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According to a 2013 survey of 8,000 workers by the job-search website CareerBuilder.com, 4 out of 10 employees have dated someone they work with. Valentine's Day it's a great time to look at your interoffice dating policy on workplace romances.

With more singles in the workforce spending a majority of their day at the office, it's no wonder this number is so high. The survey also revealed that 72% of those workers did not try to hide their relations- compared to 46% in 2010. This large percentage could be attributed to the fact that millennials are more comfortable with office romances then baby boomers were. Office romance policies are different at every organization.

However, there are some questions to consider to make sure there are no discrepancies in your office.

  • Do you have a policy in place?
  • How does it define the limits to relationships between employees?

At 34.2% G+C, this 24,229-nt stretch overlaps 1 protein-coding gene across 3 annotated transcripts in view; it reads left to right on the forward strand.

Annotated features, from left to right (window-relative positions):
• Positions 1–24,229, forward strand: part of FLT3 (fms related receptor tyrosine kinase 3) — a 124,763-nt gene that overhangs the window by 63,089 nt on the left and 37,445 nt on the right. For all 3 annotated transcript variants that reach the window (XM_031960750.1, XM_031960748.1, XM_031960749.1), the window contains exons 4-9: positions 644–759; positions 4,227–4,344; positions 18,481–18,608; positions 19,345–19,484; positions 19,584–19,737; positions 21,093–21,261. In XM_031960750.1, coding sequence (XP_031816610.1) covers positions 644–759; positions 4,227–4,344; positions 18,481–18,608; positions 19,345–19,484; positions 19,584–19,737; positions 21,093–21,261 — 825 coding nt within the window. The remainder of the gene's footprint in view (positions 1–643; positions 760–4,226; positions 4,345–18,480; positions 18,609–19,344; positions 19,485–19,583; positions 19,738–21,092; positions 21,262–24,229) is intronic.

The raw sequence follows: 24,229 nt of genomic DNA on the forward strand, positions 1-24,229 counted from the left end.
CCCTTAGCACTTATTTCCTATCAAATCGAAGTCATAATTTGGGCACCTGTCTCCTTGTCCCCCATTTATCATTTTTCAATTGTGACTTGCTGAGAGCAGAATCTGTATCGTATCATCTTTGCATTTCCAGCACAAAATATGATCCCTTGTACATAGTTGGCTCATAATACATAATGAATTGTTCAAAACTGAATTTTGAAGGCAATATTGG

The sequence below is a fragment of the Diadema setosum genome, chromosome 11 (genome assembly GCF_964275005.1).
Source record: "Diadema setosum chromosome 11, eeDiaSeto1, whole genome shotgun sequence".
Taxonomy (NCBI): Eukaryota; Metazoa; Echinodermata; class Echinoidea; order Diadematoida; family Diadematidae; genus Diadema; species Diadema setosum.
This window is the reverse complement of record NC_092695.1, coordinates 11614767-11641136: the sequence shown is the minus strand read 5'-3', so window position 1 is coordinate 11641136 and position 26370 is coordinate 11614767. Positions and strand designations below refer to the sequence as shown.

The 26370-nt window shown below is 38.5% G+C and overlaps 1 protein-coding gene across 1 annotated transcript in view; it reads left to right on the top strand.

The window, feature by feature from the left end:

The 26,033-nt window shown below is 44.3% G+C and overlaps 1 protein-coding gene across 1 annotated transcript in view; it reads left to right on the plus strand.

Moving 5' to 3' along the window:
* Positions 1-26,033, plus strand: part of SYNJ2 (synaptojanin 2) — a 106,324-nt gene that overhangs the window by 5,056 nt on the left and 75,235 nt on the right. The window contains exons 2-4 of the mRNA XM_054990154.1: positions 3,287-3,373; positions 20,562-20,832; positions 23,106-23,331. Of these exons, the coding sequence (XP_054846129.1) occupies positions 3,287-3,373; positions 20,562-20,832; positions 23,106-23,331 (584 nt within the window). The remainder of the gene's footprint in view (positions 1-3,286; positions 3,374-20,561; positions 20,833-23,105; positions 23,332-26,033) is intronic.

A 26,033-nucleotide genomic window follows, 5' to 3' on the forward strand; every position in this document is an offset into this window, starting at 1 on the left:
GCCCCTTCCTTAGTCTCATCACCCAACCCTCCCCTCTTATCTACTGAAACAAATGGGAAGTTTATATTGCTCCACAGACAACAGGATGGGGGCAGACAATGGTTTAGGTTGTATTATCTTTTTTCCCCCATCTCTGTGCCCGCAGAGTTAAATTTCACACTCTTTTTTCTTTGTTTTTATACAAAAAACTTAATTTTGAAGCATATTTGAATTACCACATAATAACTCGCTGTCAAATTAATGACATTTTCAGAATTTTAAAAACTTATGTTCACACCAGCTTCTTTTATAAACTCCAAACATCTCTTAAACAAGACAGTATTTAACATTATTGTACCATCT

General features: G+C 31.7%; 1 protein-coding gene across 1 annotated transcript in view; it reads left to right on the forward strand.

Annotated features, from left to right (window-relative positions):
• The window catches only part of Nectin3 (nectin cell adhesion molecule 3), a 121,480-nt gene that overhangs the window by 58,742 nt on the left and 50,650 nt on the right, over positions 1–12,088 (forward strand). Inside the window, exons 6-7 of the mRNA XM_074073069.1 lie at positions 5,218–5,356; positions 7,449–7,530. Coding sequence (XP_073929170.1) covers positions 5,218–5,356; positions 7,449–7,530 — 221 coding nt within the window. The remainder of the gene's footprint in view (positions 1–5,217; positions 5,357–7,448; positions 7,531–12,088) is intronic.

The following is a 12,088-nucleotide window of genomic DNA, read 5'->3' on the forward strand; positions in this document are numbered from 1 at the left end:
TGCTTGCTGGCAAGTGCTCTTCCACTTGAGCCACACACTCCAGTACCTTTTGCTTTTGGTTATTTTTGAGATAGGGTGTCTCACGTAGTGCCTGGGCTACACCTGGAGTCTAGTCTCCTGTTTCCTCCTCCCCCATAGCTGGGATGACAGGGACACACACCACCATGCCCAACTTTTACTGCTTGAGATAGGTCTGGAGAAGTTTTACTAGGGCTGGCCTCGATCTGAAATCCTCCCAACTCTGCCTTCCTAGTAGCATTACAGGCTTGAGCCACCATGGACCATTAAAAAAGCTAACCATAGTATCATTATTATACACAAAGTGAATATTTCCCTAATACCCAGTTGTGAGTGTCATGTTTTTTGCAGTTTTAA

• Has this issue come up recently among your employees?
  • Should you consider implementing one? 

What are companies doing?

According to a 2013 survey conducted my SHRM, 54% of organizations do not have a policy in place when it comes to interoffice dating. However, that amount is up 42% since 2005, where that number was only up 25%. 

What are some guidelines?

Of the amount surveyed, an astounding 99% of organization's that allowed interoffice dating did not allow them between a supervisor and a direct report.

45% of office romances between employees of different rank were permitted. And 35% allowed a romantic relationship between employees who reported to the same supervisor.

The survey also suggested why conflict arises with interoffice relationships, such as:

  • Co-workers gossiping
  • The perception that the employee is climbing the corporate ladder to get ahead
  • If the relationship doesn't work out- will there be tension in the office?

If there is a conflict of interest, organization's report that they have handled situations by transferring one of the employees to another department (34%) and 32% offer counseling to the couples and their supervisor to resolve the best way to move forward.

HR, compliance, termination, or compensation questions?

ERC has a team of HR Help Desk Advisors to provide timely and trusted answers.

Contact the Help Desk

The State of Childcare Reimbursement in the U.S.

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The State of Childcare Reimbursement in the U.S.